HOW TO USE SPICES TO SPRUCE UP YOUR MEALS

I think we can all agree that a big juicy burger and fries sounds more palatable than a plate of plain chicken and steamed broccoli. Do you understand why? It is the same concept when we crave overly processed foods like chips, cookies, ice cream etc.


Have you ever wondered why you crave these processed foods and never crave healthier, natural foods? Here's why: processed foods have been made to be hyper-palatable. Your taste buds get flooded with high levels of sugars and fats to give your brain a massive hit of dopamine every time you eat them, leaving you wanting more.


Now the question stands, how can we improve the taste of food without adding a ton of sugar and fat to it? The answer, my friends, are seasonings! Reliable recipes and fancy kitchen equipment will get you far, but knowing how to get the most from seasonings can make a big difference (especially on a budget).


The difference between spices and herbs Not only is there a difference between spices and seasonings, but it’s also important to establish the difference between spices and herbs. Herbs are the leaves and stems of a plant, while spices are the dried, root, seeds, or bark of a plant. Herbs are best when used fresh to finish or garnish a dish, but can also be used in dried form when you’re using them at the beginning of a recipe. They can come in either whole or ground form. You’ll often see ground spices a lot more frequently than whole spices since they’re a bit more convenient to cook with.


Here are 7 ways to improve the flavor of your food with seasonings:


1. Lower the salt and add in acid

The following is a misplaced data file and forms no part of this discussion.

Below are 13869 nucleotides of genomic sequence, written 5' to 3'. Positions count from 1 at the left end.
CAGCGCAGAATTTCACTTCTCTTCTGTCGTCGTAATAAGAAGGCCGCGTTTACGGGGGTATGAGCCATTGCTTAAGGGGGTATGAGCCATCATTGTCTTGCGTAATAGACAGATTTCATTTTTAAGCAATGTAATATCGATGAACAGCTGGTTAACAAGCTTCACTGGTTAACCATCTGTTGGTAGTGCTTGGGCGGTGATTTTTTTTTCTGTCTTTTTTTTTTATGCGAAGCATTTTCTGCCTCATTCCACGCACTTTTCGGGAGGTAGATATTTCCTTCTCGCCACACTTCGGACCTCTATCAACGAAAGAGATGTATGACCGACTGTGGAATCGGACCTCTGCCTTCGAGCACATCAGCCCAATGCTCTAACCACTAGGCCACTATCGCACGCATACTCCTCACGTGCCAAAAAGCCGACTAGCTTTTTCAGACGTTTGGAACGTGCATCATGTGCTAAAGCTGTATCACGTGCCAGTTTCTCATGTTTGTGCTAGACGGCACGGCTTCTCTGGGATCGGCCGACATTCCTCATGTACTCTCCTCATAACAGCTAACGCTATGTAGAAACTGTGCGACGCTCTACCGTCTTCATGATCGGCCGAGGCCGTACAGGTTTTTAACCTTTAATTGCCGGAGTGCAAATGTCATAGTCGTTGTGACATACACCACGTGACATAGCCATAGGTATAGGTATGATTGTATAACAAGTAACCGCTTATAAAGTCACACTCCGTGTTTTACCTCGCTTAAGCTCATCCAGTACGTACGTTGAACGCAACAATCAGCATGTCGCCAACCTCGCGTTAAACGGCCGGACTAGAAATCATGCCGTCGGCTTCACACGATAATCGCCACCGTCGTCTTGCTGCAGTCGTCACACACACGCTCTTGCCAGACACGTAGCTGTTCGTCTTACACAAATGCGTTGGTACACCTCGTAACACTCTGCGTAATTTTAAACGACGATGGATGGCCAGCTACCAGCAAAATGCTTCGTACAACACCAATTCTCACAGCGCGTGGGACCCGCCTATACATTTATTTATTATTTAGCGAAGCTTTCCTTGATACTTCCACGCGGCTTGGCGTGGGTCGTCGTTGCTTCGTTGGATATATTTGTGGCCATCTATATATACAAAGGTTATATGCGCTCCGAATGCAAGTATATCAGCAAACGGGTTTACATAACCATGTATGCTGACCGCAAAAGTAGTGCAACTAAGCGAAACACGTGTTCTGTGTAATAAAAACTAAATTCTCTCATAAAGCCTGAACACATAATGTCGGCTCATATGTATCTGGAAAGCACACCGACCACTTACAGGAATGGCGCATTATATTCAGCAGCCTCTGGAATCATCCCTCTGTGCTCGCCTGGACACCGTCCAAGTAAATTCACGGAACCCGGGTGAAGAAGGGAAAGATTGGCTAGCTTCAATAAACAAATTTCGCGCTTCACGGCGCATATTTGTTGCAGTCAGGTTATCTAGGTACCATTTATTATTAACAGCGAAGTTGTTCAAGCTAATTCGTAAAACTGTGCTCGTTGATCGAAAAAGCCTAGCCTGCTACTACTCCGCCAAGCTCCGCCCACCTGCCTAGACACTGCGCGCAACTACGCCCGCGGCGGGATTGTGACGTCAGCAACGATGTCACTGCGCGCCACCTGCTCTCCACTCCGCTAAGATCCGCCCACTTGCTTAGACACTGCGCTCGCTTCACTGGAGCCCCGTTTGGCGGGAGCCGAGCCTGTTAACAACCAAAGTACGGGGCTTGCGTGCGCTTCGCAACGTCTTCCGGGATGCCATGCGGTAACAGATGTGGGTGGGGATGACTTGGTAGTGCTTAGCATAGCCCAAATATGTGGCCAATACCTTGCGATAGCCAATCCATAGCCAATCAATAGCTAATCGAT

In addition to grabbing the saltshaker to boost flavor in soups, stews, and sauces, try a drop of lemon juice or vinegar. Like salt, acid competes with bitter flavor compounds, reducing our perception of them as they compliment other flavors. Just a dash (1/8 teaspoon) can go a long way.

2. Use coarse salt when seasoning meat

Use kosher salt rather than table salt when seasoning meat. The larger grains distribute more easily and cling well to the meat’s surface.

3. Pep up (or tone down) your pepper

The timing of when you add pepper to your meat will affect the strength of its flavor. If you want assertive pepper flavor, season meat after searing. Keeping the pepper away from heat will preserve its volatile compounds. Alternatively, seasoning before cooking will tame pepper’s punch.

4. Season cold foods aggressively

Chilling foods will dull the flavors and aromas, so it’s important to compensate by seasoning generously. To keep from overdoing it, season with a normal amount of salt before chilling; then taste and add more salt as desired just before serving.

5. Incorporate fresh herbs at the right time

Add hearty herbs like thyme, rosemary, oregano, sage, bay leaves and marjoram to dishes early on in the cooking process; this way, they release maximum flavor while ensuring that their texture will be less intrusive. Save delicate herbs like parsley, cilantro, tarragon, chives, and basil for the last minute, lest they lose their fresh flavor and bright colors.

6. Add a dash of umami

Common pantry staples like soy sauce, Worcestershire sauce, and anchovies contain high levels of glutamates that can give a savory umami boost to a dish. Try mixing a teaspoon or two of soy sauce into chili or adding a couple of finely minced anchovies to a reduction or braise.

7. Make adjustments when seasonings go wrong

If you’ve added too much salt, sugar, or spice to a dish, the damage is usually done. In mild cases, however, the overpowering ingredient can sometimes be masked by the addition of another from the opposite end of the flavor spectrum. Always remember to account for the reduction of liquids when seasoning a dish. A perfectly seasoned stew will likely taste too salty after several hours of simmering. Your best bet is to season with a light hand during the cooking process and then adjust the seasoning just before serving.

  • If the food is too salty: add an acid or sweetener such as vinegar; lemon or lime juice; canned, unsalted tomatoes; sugar, honey, or maple syrup.

  • If the food is too sweet: add an acid or seasonings such as vinegar or citrus juice; chopped fresh herb; dash of cayenne; or, for sweet dishes, a bit of liqueur or espresso powder

  • If the food is too spicy or acidic: add a fat or sweetener such as butter, cream, sour cream, cheese, or olive oil; sugar, honey, or maple syrup

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